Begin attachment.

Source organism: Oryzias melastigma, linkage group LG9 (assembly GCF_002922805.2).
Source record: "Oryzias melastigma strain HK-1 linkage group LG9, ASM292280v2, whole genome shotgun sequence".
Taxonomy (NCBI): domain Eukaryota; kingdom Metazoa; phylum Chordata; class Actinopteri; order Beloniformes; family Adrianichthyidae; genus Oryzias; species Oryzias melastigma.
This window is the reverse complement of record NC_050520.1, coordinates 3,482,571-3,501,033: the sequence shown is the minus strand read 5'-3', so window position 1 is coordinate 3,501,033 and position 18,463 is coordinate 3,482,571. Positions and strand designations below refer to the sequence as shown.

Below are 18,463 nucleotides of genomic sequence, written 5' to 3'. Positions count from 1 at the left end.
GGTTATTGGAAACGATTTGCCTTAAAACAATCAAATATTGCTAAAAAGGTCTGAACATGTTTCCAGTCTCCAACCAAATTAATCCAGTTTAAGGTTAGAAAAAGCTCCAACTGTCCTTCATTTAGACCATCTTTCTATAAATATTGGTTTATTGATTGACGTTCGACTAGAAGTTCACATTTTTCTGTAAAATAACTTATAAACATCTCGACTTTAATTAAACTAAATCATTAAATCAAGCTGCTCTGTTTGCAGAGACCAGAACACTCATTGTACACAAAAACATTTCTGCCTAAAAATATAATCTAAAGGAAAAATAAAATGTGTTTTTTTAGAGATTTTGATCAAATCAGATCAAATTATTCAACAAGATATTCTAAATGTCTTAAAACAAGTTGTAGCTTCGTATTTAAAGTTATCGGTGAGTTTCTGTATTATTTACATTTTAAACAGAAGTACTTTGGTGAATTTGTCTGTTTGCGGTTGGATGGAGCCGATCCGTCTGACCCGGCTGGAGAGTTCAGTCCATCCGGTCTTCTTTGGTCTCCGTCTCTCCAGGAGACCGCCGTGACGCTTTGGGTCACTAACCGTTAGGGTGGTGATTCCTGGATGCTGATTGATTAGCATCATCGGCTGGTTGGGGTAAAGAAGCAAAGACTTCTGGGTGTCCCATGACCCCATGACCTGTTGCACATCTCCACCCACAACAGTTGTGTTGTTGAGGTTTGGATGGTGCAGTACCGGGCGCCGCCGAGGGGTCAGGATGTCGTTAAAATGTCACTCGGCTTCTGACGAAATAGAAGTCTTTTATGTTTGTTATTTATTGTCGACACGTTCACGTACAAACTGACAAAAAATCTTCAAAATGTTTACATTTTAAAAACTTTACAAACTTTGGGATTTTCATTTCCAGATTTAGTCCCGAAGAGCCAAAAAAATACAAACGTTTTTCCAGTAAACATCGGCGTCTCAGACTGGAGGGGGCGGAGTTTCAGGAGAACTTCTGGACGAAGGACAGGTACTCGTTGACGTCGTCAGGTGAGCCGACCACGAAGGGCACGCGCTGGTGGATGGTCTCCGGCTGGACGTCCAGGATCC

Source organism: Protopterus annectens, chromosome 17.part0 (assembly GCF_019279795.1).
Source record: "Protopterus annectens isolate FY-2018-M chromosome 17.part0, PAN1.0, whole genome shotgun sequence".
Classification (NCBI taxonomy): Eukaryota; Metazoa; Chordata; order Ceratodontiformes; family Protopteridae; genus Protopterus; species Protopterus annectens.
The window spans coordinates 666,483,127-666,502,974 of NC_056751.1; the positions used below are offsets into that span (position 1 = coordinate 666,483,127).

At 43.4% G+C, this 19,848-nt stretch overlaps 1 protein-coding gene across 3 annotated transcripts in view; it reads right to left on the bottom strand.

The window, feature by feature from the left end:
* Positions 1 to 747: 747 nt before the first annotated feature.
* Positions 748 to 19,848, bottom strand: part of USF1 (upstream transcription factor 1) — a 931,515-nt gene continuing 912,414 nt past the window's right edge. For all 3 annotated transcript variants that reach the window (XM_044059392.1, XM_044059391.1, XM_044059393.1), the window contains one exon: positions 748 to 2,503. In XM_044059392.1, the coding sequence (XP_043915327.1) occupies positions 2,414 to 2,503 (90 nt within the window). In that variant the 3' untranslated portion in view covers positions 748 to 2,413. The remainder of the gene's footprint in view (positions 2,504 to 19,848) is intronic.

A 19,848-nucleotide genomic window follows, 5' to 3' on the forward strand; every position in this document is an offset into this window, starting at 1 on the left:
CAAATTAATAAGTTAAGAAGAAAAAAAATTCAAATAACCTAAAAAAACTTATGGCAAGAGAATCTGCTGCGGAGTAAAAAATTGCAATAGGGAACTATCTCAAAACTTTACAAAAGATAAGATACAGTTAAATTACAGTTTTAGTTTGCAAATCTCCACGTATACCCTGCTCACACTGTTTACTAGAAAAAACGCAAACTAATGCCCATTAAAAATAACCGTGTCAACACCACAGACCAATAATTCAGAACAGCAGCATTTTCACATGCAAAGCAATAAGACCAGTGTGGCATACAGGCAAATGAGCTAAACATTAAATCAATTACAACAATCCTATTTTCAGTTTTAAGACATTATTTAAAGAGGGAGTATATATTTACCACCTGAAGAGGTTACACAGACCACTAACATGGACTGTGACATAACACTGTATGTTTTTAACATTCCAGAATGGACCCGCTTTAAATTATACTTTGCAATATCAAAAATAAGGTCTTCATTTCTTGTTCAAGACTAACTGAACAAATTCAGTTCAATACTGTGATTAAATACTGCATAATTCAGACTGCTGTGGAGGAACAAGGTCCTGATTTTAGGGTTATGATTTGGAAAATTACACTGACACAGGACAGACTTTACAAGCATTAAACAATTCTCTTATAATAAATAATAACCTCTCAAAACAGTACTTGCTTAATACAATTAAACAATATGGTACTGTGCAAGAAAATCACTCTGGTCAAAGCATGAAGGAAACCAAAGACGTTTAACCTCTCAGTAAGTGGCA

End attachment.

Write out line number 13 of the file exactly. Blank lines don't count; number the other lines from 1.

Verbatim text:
* Positions 1 to 747: 747 nt before the first annotated feature.